With the understanding that Pico-8 graphics will always use memory location 0x6000-0x7FFF (hexadecimal memory location), then what new resolutions could be added by ZEP without using any additional memory ?
Well, quite a few actually.
(128 x 128 / 2) = 8192
Let's look at the primary resolution which is 128x128 pixels with a maximum of 16-color choices. Now be aware a new palette was found for it so you can change any of these 16-colors to really 32-colors, but you cannot change the TINT, either R G or B of any of them. They are a fixed color set from the 32 shown above. And despite this palette you can only view 16 of them at a time - conventionally.
With "hardware" tweaks you can have more on the screen at a time.
But this article is not going to cover that. Instead it is going to cover what CAN be done with those 0x2000 or 8192-bytes of memory for graphics and where any pixel can be any other colored pixel. This primary resolution uses 2-horizontal pixels to make up one byte.
So the next resolution available would be 64x128 wide-pixels to give you a true 256-colors per pixel.
(64 x 128 x 1) = 8192
Here you can see a much larger palette with long pixels double-size across yet it is also uses a fixed palette, in this case 216-colors derived from 6-shades of red, 6-shades of green, and 6-shades of blue. While it might be possible to use any portion of extended memory to hold a custom palette, that is not covered in this article. Where a single pixel representing a single byte. Still only using 8192-bytes of memory.
(64 x 64 x 2) = 8192
The next resolution from here is 64x64 both wide and tall pixels to give you a true 65536-colors per pixel or 32-shades of red, 64-shades of green, and 32-shades of blue with a single pixel representing in this case =2= bytes of memory. Still only using 8192-bytes of memory.
So we now have more colors. Let's reverse this and get more pixels once again still only using 8192-bytes of memory.
The next resolution is 128 pixels across by 256-pixels down.
(128 x 256 / 4) = 8192
Using the 32-color palette above you are now limited to only showing 4-colors on the screen at a time although in truth you should be able to pick out which of the 32-palette for each of the 4-color slots. Where 4-long pixels represent a single byte. Still only using 8192-bytes of memory.
For wide-screen monitors or cellphones you can have this 256 pixels across by 128-pixels down with no distortion of the actual pixel shape:
(256 x 128 / 4) = 8192
Although you can see quite clearly this breaks the perfect square Cosy™ resolution and may not be feasible to do considering the interface and current display. Yet if it were limited to only appearing for the output of the cart, I think this could be done. Like the resolution above it also only allows 4-colors on the screen at one time. Where 4-pixels represents a single byte. Still only using 8192-bytes of memory.
The last would be one I would really like to see. True 1-bit graphics, black and white.
(256 x 256 / 8) = 8192
This gives you a whopping 256x256 pixels maintaining the square shape and square pixels with the ability to choose from the 32-palette any of the 2-colors available displayed here, default of BLACK (color #0) and WHITE (color #7). Where 8-pixels represent a single byte. Still only using 8192-bytes of memory.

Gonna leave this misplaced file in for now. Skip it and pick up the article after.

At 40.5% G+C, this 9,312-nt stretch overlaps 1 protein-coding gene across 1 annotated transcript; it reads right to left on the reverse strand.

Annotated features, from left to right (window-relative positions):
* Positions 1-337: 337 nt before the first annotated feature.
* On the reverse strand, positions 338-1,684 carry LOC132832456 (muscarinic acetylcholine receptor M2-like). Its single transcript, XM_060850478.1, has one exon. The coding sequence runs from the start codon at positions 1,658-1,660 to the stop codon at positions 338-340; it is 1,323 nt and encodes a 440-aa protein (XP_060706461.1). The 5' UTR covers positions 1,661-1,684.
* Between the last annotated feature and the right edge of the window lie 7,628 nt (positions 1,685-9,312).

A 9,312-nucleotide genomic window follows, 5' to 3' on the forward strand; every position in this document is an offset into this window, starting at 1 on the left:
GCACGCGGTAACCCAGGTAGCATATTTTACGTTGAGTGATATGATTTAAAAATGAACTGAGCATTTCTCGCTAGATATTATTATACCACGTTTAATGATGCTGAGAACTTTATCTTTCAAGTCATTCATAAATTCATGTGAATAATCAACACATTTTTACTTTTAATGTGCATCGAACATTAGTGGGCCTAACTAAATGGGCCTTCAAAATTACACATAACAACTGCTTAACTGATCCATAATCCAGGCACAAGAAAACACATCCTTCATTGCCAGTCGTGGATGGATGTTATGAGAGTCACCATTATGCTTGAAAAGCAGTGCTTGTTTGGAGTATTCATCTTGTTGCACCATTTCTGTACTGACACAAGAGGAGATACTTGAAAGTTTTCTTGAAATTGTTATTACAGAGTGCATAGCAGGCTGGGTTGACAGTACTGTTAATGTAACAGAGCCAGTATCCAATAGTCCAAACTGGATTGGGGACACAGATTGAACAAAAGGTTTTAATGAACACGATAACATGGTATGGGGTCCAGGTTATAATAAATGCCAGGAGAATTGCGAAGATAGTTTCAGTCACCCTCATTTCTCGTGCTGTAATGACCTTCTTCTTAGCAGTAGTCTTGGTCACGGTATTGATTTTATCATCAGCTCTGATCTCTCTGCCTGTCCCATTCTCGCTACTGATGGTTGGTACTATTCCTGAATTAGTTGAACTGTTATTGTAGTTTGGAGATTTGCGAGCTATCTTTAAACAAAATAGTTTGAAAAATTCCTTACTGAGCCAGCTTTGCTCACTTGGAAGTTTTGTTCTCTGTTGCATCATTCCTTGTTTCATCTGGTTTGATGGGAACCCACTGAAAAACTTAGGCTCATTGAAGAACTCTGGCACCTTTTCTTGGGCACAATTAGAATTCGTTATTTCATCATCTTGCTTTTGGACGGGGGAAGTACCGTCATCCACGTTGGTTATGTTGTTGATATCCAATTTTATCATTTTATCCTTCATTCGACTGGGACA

And that's it ! Likely you can see additional ways of cutting up that 8192-bytes of memory for graphics and I think I've only touched the surface of this. Here is hoping @zep will in the future allow for some of these added resolution modes which of course could vary from one cart to the next.
For more information on colors, resolutions, and the hardware they run on, see this WIKIPEDIA comprehensive chart.
Hope This Helps !
I don't think older consoles were able to change their resolutions - NES was always stuck at that (searches google) 256 x 240. (You can change PICO-8 screen modes to decrease the resolution, but that's... decreasing the resolution.)
Though it's possible that older consoles had completely arbitrary screen sizes..., which could have been increased if the console could handle it. (not lookin it up lol. but i trust that guess)
There's been exported projects that use up more screens of PICO-8. I couldn't find how it worked, any threads that mentioned it. I swear it existed though! somebody made a 128x64 Jelpi for the web...
... Oh, wait. /joking around
(Is it because here we're keeping it 1:1? or is it because the memory space is staying the same?)
It is interesting about sacrificing colors for more screen space, or the other way around (though I think that will only get us the secret colors rather than 16-bit color*). Kinda gives Playdate / Gameboy (but the screen's already small enough) vibes.
I think instead of sacrificing color, we could use the new memory space. It already has a bit of graphics remapping stuff going on (big maps!), maybe if it was a secret kinda feature it would be neat.
(tl;dr final thought) But at the end of all this ramble, I think the most PICO-8-y option would be to sacrifice color for screen size. Besides, we already have a lot of color hacks to get us beyond the 16 we were always supposed to have. (And (obviously) we shouldn't expect any more hacks anyway. I feel the extra colors were in PICO-8 from the start?)
(it feels oddly okay to make the screen larger but have less colors. it does feel very reasonable. like... we get less detail, but we can have more detail? something like that. I share your opinion that 256x256 1-bit would be very cool.)